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Newman University Noreen Carrocci: Newman University celebrates 80 years of preparing students with new initiatives and academic pursuits

  • Published Saturday, March 1, 2014, at 9:43 a.m.
  • Updated Tuesday, May 27, 2014, at 9:28 a.m.

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In September 2013, Newman University turned 80 years old and began a year-long celebration of its anniversary.

Our founders, the Sisters Adorers of the Blood of Christ, along with our faculty, staff, students and growing numbers of alumni, are pleased to commemorate Newman University’s history of service to the Wichita community, the state of Kansas and the world.

We are a Catholic university named for Cardinal John Henry Newman, one of the great scholars and educators of the 19th century. In “The Idea of a University,” Newman describes the purpose of the liberal arts: to inspire critical thinking, to create lifelong learners and to expand the soul.

Newman called for education based on “enlargement,” or the ability to connect ideas and create meaningful conclusions. Newman’s educational philosophy could not be more relevant to the world we live in today — a world that, in the words of Harvard scientist Edmund Wilson, is “drowning in information, while starved for wisdom.”

This is why, in 2011, Newman University launched an innovative — and now nationally recognized — core curriculum built upon Cardinal Newman’s “The Idea of a University.” The Newman Studies Program is built around the principles of active learning, critical thinking and interdisciplinary connections. It blends the best of the traditional liberal arts with the most innovative modern pedagogies to deliver the kind of education that prepares students for the world they will live in tomorrow.

Whether a student is a business, biology, or theatre major, he or she will have this liberal arts foundation that will prepare them for jobs, graduate or professional school.

Outcomes for Newman’s graduates prove the value of our approach to education. In the past 10 years, more than 96 percent of Newman’s applicants were accepted into medical school. Our nursing graduates have achieved consistently high passing rates on the national licensing exam; 100 percent of December 2013 graduates passed the board and secured jobs.

Other Newman graduates also succeed and persist in their chosen careers. We recently learned that 75 percent of Newman’s teacher education graduates are still teaching in the classrooms five years after graduation – well above the national average of 50 percent.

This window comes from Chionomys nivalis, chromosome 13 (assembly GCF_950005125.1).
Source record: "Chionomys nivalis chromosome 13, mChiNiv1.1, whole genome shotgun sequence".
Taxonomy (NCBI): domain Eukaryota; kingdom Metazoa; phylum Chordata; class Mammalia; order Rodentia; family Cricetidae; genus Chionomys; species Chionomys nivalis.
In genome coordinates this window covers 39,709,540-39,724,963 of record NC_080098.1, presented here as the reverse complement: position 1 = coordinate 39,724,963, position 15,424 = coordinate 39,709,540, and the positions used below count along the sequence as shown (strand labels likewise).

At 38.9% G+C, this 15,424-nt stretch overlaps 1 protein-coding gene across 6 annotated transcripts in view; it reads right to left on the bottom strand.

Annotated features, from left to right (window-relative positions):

Newman continues to prepare students for the future with new initiatives and academic pursuits. We launched a new Leadership Institute last fall to serve as an umbrella for a number of collaborative initiatives to improve the leadership climate in the region. We have entered into a partnership with the Kansas Leadership Center to offer its curriculum through Newman’s graduate programs in Education and Business.

Just last month we began a new Master’s of Education degree in Organizational Leadership and saw such a strong response to this program from folks in the profit and nonprofit sectors that we have already had to expand our offerings.

In a whole different arena, our Radiological Technology faculty saw a need and developed an online certificate program in Computed Tomography (CT scans) that we will begin to offer next fall.

In recent years we have seen commentaries questioning the value of a college degree. The Pew Research Center released a report just last week indicating that for 25 to 32 year olds, the gap in earnings for those with a college degree compared with those with just a high school diploma has never been greater — about $17,000 for 2012.

And what if you major in humanities or social sciences compared with professional and pre-professional majors? Recently, the American Association of Colleges and Universities (www.aacu.org) released a report showing that in the early years, the former do earn less. However, by midcareer, the liberal arts and sciences majors catch up and, ultimately, earn higher median wages on average.

So, my advice always is to go to some form of higher education and major in what you find most appealing. We at Newman are proud to provide employers and graduate schools with graduates who can think critically, reason effectively, write clearly and see the big picture.

This is why Newman students have and will continue to succeed for the next 80 years.

Noreen Carrocci is president of Newman University. To learn more about Newman, go to www.Newman.edu.

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